Vancouver-based Lucara Diamond will spend up to $105-million next year on the underground expansion of its Karowe mine, in Botswana.
In its 2023 operating guidance, the company says that its focus will be predominantly on shaft sinking activities, along with the construction of the bulk air cooler, tendering of the underground development contract and underground equipment purchases.
Lucara has also initiated a review of the current programme schedule and budget, which it says will be completed in the first quarter of next year.
In August, Lucara updated the estimated capital cost for the underground expansion from $534-million to $547-million to reflect expected pricing changes following the execution of the main sink contract.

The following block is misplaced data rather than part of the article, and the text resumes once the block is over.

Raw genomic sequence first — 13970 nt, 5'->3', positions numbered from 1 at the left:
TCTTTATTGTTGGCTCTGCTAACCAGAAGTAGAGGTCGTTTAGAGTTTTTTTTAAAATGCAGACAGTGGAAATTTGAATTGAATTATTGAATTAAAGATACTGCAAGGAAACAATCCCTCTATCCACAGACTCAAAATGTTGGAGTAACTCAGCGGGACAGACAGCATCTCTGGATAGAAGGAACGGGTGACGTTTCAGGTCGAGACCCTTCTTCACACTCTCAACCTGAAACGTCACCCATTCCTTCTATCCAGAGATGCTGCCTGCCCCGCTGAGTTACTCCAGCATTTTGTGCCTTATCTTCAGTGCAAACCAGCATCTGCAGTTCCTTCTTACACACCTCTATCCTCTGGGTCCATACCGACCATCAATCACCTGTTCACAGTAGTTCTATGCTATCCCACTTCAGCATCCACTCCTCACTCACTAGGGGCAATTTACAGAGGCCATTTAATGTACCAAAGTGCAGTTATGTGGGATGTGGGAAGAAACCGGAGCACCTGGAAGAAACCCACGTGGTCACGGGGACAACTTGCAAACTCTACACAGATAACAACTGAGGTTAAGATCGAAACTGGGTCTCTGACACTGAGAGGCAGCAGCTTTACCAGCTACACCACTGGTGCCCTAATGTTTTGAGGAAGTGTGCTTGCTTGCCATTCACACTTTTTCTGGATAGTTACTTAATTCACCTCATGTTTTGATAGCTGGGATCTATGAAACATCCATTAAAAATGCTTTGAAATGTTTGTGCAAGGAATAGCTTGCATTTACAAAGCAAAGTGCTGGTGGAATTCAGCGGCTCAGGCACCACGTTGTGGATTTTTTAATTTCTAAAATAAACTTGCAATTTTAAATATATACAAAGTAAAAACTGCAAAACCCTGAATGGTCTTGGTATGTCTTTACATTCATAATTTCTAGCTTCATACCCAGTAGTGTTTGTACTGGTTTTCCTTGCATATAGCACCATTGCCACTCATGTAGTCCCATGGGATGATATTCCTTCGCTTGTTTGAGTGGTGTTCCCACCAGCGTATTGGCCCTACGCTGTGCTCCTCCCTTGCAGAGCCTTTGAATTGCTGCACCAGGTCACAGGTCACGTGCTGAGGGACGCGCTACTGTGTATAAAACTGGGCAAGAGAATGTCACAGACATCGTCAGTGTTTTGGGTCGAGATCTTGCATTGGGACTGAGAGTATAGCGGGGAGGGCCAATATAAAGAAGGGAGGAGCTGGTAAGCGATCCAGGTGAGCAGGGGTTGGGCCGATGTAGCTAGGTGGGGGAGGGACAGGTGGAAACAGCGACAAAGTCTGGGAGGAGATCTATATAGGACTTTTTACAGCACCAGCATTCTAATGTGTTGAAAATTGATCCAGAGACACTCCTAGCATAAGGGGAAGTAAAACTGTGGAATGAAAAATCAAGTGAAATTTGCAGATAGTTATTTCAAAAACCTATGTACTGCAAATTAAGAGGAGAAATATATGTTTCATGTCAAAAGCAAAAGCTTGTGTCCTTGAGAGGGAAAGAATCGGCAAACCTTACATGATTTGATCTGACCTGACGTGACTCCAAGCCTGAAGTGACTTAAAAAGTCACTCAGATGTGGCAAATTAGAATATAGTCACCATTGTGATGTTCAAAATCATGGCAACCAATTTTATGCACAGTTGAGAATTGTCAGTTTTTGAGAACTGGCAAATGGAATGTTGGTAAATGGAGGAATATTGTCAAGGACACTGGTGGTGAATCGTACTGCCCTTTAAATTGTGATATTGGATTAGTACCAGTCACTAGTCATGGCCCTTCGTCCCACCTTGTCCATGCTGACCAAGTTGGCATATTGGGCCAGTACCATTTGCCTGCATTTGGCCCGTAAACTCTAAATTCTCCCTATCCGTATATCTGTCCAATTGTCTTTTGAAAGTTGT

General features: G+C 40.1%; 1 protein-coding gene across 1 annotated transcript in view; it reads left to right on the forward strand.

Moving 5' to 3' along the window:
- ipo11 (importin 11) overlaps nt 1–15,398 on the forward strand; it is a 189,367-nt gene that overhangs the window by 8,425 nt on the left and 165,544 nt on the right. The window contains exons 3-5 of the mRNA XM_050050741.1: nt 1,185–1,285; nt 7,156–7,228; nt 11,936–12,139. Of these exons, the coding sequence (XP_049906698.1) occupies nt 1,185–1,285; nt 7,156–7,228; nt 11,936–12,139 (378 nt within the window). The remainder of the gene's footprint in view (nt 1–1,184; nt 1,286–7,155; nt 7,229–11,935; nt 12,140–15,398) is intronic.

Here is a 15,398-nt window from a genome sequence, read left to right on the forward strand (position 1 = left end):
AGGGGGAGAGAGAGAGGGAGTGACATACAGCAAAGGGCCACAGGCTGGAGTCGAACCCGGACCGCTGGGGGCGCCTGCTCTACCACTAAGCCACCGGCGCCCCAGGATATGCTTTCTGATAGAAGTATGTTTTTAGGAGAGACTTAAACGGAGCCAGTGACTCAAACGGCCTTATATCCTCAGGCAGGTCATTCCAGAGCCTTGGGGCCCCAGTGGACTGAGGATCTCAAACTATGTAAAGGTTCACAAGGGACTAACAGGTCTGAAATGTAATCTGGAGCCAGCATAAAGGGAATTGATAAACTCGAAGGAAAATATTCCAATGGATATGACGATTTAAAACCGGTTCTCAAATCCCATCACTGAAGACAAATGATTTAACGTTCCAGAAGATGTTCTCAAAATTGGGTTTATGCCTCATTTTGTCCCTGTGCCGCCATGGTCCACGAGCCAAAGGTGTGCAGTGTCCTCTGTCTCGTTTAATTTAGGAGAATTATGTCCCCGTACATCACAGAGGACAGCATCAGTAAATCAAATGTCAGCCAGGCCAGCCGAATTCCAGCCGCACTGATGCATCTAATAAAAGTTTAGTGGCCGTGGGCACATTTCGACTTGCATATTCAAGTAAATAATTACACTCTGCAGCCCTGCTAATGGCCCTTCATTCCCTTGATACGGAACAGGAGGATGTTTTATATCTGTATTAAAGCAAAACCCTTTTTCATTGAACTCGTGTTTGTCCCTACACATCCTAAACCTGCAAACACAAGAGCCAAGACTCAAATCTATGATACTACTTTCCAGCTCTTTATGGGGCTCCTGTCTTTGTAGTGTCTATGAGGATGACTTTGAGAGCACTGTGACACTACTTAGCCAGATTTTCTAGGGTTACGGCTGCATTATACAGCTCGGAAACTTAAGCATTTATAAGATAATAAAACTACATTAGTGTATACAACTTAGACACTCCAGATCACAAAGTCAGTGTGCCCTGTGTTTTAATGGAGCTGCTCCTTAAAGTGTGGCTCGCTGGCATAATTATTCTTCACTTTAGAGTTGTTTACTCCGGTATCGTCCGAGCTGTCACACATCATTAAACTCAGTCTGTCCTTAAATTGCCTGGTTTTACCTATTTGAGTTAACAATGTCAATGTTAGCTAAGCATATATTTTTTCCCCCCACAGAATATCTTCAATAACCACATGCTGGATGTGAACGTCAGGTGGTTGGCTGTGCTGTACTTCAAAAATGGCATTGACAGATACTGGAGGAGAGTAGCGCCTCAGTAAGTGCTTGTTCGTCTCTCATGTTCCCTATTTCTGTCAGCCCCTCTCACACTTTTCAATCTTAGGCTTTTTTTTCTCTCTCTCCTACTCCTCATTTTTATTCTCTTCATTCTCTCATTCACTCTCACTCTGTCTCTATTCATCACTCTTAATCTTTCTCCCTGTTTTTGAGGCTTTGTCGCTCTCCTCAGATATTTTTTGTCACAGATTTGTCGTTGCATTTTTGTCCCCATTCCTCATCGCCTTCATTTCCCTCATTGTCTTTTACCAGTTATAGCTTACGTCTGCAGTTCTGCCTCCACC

The underground expansion project will extend the Karowe mine’s life by 13 years.
Meanwhile, Lucara has set a sales guidance of 385 000 ct to 415 000 ct and a revenue target of $200-million to $230-million for next year. This compares with the 2022 sales guidance of 300 000 ct to 340 000 ct and the revised revenue guidance of $195-million to $225-million.
The 2023 forecast assumes that 52% of the carats recovered will come from the higher value units in the South Lobe of the Karowe mine, and the balance will be recovered from the Central Lobe. Central Lobe material, while higher grade, has a lower weight percentage of stones greater than 10.8 ct in size, when compared with South Lobe material.
Lucara says it expects to mine between 4.1-million and 5.1-million tonnes.
The assumptions for carats recovered and sold, as well as the number of tonnes processed are consistent with achieved performance in recent years.